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The key to ensuring clean, safe and reliable drinking water is to understand the drinking water supply from the source to the consumers' tap. This knowledge includes understanding the general characteristics of the water and the land surrounding the water source, as well as mapping all the real and potential threats to the water quality. These threats can be natural, such as seasonal droughts or flooding, or created by human activities such as forestry, cattle grazing or recreational activities in the watershed.
WATERSHED PROTECTION PLAN FINAL REPORT - MAY 20, 2010 Source Protection Plan – identifying hazards and vulnerabilities to drinking water quality and quantity and developing strategies to eliminate, minimize or mitigate hazards to provide a safe and secure drinking water source. View the report and appendicies below. Please note these are very large files and may take some time to download.
- Watershed Protection Plan Report and Tables
- Watershed Protection Plan Report Appendix A to F
- Watershed Protection Plan Report Appendix G to L
Watersheds filter, drain and transport and collect water from a variety of sources. When we talk about much more than just water and the water cycle: we are talking about soil, trees, rocks, grasses and everything making up the land. Watersheds are essentially everything that a droplet of water touches or goes through in order to get back to a stream, river or lake. Throughout that journey, a drop of water may come into contact with a variety of obstacles and contaminants.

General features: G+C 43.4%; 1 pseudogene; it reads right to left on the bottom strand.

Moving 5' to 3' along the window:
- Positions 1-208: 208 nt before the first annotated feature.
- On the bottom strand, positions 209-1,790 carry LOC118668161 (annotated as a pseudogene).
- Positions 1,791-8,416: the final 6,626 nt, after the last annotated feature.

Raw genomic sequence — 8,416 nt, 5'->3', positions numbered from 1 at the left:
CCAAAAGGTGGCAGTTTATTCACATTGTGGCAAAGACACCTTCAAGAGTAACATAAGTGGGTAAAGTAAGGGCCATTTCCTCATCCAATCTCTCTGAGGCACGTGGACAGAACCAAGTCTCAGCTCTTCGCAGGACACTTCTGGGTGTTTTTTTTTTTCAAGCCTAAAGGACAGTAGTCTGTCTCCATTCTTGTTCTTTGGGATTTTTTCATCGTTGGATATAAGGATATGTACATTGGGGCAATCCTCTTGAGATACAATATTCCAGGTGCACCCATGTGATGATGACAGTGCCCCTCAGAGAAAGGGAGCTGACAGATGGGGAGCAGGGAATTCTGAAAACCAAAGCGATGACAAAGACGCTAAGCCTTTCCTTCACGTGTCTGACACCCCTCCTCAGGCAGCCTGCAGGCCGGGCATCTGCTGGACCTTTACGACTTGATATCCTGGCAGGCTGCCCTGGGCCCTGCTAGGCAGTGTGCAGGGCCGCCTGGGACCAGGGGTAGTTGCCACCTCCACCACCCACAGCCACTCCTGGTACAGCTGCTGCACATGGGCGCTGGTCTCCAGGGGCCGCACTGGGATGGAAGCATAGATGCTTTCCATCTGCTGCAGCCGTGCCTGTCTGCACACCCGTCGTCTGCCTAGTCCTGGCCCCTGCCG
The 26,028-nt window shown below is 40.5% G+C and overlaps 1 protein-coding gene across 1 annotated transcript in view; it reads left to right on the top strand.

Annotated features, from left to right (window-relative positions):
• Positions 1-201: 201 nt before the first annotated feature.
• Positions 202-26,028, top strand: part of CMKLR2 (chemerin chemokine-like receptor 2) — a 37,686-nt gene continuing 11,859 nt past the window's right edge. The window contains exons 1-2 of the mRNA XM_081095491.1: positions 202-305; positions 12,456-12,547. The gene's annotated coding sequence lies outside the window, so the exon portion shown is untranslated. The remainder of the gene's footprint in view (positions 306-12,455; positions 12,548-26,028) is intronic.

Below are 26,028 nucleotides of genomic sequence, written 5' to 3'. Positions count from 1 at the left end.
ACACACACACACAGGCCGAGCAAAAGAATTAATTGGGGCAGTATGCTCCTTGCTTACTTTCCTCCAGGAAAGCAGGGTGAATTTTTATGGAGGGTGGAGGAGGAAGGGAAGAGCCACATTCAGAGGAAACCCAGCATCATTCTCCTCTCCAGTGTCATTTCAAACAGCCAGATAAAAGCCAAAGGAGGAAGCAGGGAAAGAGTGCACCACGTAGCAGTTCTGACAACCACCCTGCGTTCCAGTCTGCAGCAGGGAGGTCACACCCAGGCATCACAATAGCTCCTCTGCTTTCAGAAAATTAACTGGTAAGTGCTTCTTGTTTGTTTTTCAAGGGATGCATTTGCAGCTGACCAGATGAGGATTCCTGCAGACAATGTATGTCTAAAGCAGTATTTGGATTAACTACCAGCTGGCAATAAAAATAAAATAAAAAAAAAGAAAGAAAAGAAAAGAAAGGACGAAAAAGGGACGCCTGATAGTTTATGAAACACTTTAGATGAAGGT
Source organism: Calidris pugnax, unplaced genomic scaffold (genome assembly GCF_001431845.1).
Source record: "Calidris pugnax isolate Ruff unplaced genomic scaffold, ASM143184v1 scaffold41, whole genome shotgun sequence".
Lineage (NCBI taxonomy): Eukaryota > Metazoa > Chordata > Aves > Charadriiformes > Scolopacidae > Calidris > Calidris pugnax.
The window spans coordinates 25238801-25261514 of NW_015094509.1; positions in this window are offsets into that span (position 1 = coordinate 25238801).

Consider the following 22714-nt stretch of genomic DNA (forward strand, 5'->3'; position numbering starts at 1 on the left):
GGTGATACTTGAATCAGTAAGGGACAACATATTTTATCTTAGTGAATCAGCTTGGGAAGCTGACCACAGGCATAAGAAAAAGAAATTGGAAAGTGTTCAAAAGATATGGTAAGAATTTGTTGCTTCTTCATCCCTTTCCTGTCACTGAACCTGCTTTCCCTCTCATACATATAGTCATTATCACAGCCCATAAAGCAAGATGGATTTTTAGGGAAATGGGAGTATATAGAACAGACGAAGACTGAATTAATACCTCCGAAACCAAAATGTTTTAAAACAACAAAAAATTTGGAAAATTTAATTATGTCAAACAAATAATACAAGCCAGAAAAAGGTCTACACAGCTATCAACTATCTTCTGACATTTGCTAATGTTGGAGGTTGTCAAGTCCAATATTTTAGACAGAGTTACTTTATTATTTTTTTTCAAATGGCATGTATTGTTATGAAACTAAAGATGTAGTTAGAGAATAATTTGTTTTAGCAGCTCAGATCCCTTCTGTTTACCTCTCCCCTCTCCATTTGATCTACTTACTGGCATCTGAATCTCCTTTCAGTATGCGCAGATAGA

Water Quality Concerns
The watersheds for the Westside Joint Water Committee members encompasses almoust 100,000 hectares on the west side of Okanagan Lake, and includes five (5) major creeks that drain into Okanagan Lake: Lambly Creek, Powers Creek, McDougall Creek, Trepanier Creek and Peachland Creek. These watersheds provide drinking water for residents. The majority of the area is provincial Crown land that is used for forestry, cattle grazing, recreatino and mining. As the water suppliers using these major creeks and upper elevation lakes, we are very aware of the impacts on water quality of the multiple uses that occur in the respective watersheds.
What is the Multi-Barrier Approach?
The multi-barrier approach includes using up to date and reliable water treatment and distribution systems, regular testing of water supplies and professional training and to protect the watersheds from contamination.
Why Protect Water Sources when we can treat water before it gets to our taps?
It is cheaper and safer to stop water from getting polluted in the first place than to pay to clean it up later.
Guidelines when in the Watershed
- Everyone Lives Downstream: Recognize that you are in a watershed and that domestic water is supplied to residents downstream
- Minimize soil disturbances: Stay on designated roads and trails to avoid damage to soft soils.
- Avoid Wetlands and Marshy Areas: Tracks and ruts made will not repair themselves. Make a point of knowing where these areas are, since some are only visibly wet in spring. Long term sediment damage can occur even when it is dry
- Garbage Disposal: Pack out what you pack in. Don't leave garbage behind.
- Washrooms: Where washrooms are provided please use them. If facilities are not available, make sure you are far away from streams, wetlands and lakes. Bury solid waste.
- Reservoirs and Dams: Keep all motorized vehicles off dam structures and approaches. A simple rut can cause damage to a dam structure and create an emergency situation.
- Fishing and Boating: Use electric motors only rather than gasoline for fishing and boating on a reservoir.
- Camping: No camping or campfires on the dam structures and approaches. Respect signage and gates.